Oil Supply Crunch: 2011-2015
Concerns are mounting about peak oil, and there continues to be much debate over when the peak will be reached, whether a plateau can be sustained or whether the onset of decline would occur quickly, whether we will hit peak demand before we hit peak supply, etc.
There is convincing evidence that conventional oil production has already peaked, since we have been stuck at around 74 mbpd for over half a decade (despite the incentive of record high prices).
There also seems to be growing consensus that global liquids production (currently around 86 mbpd) is likely to peak within the next decade and almost certainly at less than 95 mbpd.
(Mainstream opinion a few years ago predicted no peak before 2030, with output at 130 mbpd.)
However, there are increasing warnings about an “oil supply crunch” within the next few years, not because of geological constraints, but because of under-investment.
These warnings began just over two years ago, yet the mainstream media have rarely mentioned them, so the public remains largely unaware.
Listed below is a chronology of some of these warnings, with URL links to the original sources.
One of the first warnings came from the chief economist of the International Energy Agency, Fatih Birol in the summer of 2007 and then reiterated in Nov. 2007, cited here:
In May 2008 the Wall Street Journal ran an article entitled, Energy Watchdog Warns of Oil Supply Crunch:
This was followed by a study from Chatham House, a highly regarded think-tank in the UK. In August 2008, it published a paper entitled The Coming Oil Supply Crunch in which author Paul Stevens predicted a shortage within the next 5-10 years. His 40-page study (which includes a May 09 reaffirmation of his 08 prediction) is available here:
On Nov. 15, 2008 the International Energy Agency released its annual World Energy Outlook, which was something of a bombshell. The IEA, which had been quite dismissive of peak oil, suddenly warned, “What is needed is nothing short of an energy revolution… the era of cheap oil is over… time is running out….”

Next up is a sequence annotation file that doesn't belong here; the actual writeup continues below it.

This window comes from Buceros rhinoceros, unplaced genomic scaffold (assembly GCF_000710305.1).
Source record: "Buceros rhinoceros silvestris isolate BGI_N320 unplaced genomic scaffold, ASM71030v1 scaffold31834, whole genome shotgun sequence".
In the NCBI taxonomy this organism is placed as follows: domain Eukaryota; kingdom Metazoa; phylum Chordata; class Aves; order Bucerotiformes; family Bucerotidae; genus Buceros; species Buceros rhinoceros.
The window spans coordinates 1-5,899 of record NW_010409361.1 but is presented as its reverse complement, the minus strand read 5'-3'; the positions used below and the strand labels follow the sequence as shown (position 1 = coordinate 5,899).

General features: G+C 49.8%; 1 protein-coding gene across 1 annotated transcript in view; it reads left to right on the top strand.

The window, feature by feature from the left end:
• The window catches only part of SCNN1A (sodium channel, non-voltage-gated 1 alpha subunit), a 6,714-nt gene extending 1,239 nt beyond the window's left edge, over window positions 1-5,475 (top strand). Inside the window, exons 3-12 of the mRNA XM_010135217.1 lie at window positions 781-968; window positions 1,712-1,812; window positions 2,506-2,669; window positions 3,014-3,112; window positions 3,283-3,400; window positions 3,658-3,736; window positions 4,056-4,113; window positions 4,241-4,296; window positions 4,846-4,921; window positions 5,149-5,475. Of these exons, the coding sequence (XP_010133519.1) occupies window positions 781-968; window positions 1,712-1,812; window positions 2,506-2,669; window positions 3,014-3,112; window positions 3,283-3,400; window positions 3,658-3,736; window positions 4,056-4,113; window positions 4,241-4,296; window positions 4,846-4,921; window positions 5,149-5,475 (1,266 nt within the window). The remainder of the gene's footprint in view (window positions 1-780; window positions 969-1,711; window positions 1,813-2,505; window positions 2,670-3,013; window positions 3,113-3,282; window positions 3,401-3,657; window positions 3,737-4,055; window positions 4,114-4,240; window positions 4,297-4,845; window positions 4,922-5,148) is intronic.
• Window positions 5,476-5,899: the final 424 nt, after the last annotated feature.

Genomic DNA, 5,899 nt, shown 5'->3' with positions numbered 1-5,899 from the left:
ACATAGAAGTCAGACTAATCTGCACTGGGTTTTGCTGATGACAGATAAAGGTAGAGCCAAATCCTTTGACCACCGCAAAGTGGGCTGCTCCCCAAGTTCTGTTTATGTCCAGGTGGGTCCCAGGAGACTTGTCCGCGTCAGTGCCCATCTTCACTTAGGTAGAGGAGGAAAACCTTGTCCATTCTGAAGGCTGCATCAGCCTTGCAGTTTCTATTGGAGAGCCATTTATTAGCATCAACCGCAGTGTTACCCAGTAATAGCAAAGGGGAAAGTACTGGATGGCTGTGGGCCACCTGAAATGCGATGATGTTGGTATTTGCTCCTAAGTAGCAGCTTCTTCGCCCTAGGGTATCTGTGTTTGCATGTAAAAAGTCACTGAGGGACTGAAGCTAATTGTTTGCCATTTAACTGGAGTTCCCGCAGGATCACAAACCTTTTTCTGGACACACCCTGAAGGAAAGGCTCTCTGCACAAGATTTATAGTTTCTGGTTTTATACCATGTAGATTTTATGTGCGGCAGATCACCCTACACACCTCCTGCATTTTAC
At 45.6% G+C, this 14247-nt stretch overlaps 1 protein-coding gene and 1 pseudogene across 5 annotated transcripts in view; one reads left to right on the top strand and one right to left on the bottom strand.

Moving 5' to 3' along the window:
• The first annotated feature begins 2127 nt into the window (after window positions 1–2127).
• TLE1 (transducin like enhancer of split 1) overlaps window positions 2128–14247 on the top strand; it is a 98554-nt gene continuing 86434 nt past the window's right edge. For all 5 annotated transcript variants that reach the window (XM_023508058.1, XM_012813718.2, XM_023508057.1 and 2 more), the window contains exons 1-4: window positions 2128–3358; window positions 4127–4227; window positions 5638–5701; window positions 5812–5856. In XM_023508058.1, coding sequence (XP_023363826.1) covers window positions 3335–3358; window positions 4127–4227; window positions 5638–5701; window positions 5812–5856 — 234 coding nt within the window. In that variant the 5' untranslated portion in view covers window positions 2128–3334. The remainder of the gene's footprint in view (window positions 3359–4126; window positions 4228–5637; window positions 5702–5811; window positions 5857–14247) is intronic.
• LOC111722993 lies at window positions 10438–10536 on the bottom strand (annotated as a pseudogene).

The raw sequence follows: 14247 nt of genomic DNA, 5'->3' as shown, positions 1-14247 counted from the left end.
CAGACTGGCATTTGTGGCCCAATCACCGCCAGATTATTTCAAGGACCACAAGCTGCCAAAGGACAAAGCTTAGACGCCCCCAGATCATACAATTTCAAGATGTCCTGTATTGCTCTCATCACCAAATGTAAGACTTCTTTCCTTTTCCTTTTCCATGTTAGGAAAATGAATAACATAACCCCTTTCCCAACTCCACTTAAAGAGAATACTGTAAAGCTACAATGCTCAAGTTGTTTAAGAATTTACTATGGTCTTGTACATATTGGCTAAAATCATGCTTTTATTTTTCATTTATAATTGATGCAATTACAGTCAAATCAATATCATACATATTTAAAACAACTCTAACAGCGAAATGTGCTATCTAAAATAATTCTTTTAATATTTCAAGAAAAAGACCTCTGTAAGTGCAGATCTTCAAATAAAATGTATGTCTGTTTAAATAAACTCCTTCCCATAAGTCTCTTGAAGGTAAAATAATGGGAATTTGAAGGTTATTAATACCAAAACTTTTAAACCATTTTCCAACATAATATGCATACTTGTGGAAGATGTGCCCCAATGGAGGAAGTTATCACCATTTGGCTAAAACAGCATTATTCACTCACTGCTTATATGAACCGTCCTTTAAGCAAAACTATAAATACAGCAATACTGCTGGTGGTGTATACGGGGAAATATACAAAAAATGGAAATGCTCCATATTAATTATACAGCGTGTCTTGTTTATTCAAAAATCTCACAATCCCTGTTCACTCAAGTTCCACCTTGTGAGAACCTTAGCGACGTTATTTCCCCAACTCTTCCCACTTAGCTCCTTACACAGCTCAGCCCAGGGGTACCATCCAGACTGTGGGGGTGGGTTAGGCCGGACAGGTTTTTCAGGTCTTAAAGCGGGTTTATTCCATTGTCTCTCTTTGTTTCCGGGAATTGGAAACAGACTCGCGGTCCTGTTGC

It further warned, “Some 30 mb/d of new capacity is needed by 2015. There remains a real risk that under-investment will cause an oil-supply crunch in that timeframe” (WEO, Executive Summary, p. 7).
The Executive Summary of the 2008 WEO is available here:
The release of the 2008 WEO was quickly followed by George Monbiot’s recorded interview with Mr. Birol and this article in The Guardian (Dec. 08):
In August 2009 the IEA’s chiel economist again mentioned the likelihood of an oil supply crunch, this time indicating that it could occur any time after 2010:
In October 2009 Global Witness in the UK released its Heads in the Sand study which addressed government inaction on peak oil. This study also warns of a potential 7 mbpd gap between supply and demand by 2015 (p. 7 & 36):
In Dec 2009 the CEO of Petrobras made a presentation in which he predicted an oil supply crunch for 2012 and 2013 (see figure 6 here):
In Feb. 2010 the UK Industry Task Force on Peak Oil & Energy Security (ITPOES) released its second report. ITPOES analyst Chris Skrebowski predicts a loss of spare capacity and a price spike “as early as 2012/2013 and certainly no later than 2014/2015” (p. 15).
On Feb. 18, 2010, the US Joint Forces Command issued its Joint Operating Environment (JOE) which warned that “ By 2012, surplus oil production capacity could entirely disappear, and as early as 2015, the shortfall in output could reach nearly 10 MBD” (p. 29). A review of the 2010 JOE (with link to the original) is available here: http://www.energybulletin.net/node/52029
In March 2010 the Financial Times mentioned a crunch “in the middle of this decade” and blamed it on uncertainties caused by biofuels policies:
Also in March we had the chief scientist for the UK quoted as saying, “We’re talking supply not meeting demand in 2014-2015”:
In April 2010 the Guardian (UK) cited the US JOE report and raised an interesting question: why are warnings over near-term oil supply (in the 2012- 2015 time-frame) being issued by the US Department of Defense, while the civilian Department of Energy has issued no such warning?
As the above information indicates, these warnings are numerous, consistent in their time-frame, and from highly credible sources.
What do you think? Leave a comment below.
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